Three Part Question
In [adults with uncomplicated acute epistaxis] is [intravenous tranexamic acid better than standard treatments alone] at [reducing bleeding volume and time]?
A 74-year-old woman presents to the emergency department with significant primary epistaxis. She struggles to tolerate nasal packing. A passing orthopaedic registrar suggests that tranexamic acid may be beneficial since it works in other haemorrhage scenarios. You wonder if he is correct and whether there is any evidence for a role for intravenous tranexamic acid in the management of her epistaxis.
Medline using the NHS Evidence interface 1946 to present date of searching 14/04/15
EMBASE using the NHS Evidence interface 1974 to present date of searching 14/04/15 Using multifile searching:
(exp EPISTAXIS/ OR nose bleed, ti,ab) AND (exp ADMINISTRATION, INTRAVENOUS/ OR exp INFUSIONS, INTRAVENOUS/ OR exp INJECTIONS, INTRAVENOUS/ AND exp Tranexamic Acid/) 7 results
The Cochrane Library Issue 4 of 12 April 2015: MeSH descriptor: [Tranexamic Acid] explode all trees AND MeSH descriptor: [Epistaxis] explode all trees 4 records 0 directly relevant
Seven papers were found, of which none answered the clinical question.
|Author, date and country
||Study type (level of evidence)
There is a distinct lack of studies on this topic. The current literature would support a role for intravenous tranexamic acid in elective surgery, with the wealth of literature being in orthopaedic surgery—although a recent study has shown benefit in ENT for endoscopic sinus surgery patients (Alimain and Mohseni1) and another study has shown benefit in topical administration in anterior epistaxis (Zahed et al2). There is good evidence for the benefit of oral tranexamic acid in patients with epistaxis, particularly those with known clotting or bleeding disorders. There is evidence for the use of intravenous tranexamic acid in major traumatic haemorrhage; however, this appears to be limited by how quickly treatment is given after onset of bleeding. Extrapolating all of this evidence, there may be a role for intravenous tranexamic acid in the management of severe epistaxis; however, the extent of this is currently unclear.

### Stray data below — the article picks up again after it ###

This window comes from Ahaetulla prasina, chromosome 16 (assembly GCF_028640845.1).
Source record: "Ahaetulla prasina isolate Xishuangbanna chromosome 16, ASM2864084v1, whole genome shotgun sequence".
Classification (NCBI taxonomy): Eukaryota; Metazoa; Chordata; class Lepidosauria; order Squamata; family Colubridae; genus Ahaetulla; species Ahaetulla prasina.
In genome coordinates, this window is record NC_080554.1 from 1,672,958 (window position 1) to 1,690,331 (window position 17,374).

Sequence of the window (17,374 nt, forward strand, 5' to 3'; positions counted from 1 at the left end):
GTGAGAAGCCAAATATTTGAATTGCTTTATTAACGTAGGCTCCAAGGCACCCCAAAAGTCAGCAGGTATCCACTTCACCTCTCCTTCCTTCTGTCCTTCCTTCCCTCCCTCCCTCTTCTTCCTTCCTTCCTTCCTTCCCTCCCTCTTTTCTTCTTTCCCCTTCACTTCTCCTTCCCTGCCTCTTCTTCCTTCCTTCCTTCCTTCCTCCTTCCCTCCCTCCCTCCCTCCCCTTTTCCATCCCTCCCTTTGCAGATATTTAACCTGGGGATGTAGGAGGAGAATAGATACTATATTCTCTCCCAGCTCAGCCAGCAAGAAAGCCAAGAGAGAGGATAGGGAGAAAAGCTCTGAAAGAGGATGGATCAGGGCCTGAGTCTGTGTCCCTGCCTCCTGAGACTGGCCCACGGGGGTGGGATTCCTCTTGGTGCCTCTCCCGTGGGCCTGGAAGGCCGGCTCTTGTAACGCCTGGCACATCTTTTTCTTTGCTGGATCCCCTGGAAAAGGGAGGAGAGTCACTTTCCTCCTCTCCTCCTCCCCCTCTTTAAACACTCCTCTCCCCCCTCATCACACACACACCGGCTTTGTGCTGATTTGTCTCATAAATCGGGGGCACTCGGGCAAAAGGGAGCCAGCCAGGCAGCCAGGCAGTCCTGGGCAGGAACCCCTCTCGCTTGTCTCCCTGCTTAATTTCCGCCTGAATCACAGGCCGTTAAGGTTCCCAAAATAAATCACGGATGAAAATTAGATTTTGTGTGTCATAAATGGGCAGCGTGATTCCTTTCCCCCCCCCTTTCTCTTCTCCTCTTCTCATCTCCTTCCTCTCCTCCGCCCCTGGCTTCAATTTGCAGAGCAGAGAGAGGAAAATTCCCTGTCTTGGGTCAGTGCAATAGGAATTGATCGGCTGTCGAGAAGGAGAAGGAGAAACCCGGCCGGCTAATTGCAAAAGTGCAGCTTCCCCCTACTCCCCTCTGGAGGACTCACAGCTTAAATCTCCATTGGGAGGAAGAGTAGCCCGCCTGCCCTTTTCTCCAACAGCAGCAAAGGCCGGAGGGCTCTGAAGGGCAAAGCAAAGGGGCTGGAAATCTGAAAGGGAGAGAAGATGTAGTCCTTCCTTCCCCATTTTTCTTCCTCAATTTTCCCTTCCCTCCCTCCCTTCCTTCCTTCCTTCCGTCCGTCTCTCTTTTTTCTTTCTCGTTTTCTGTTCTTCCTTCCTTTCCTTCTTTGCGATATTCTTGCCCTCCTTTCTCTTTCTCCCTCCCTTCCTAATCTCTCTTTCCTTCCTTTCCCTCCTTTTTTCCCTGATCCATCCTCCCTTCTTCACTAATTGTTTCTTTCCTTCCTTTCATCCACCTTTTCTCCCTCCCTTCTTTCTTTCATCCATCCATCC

Clinical Bottom Line
There is no evidence available to answer the clinical question. Local advice should be followed.
- Alimain M, Mohseni M. The effect of intravenous tranexamic acid on blood loss and surgical field quality during endoscopic sinus surgery: a placebo-controlled clinical trial Clin Anaesth 2011;23:611–15.
- ahed R, Moharamzadeh P, Alizadeharasi S, et al. A new and rapid method for epistaxis treatment using injectable form of tranexamic acid topically: a randomized controlled trial. Am J Emerg Med 2013;31:1389–92.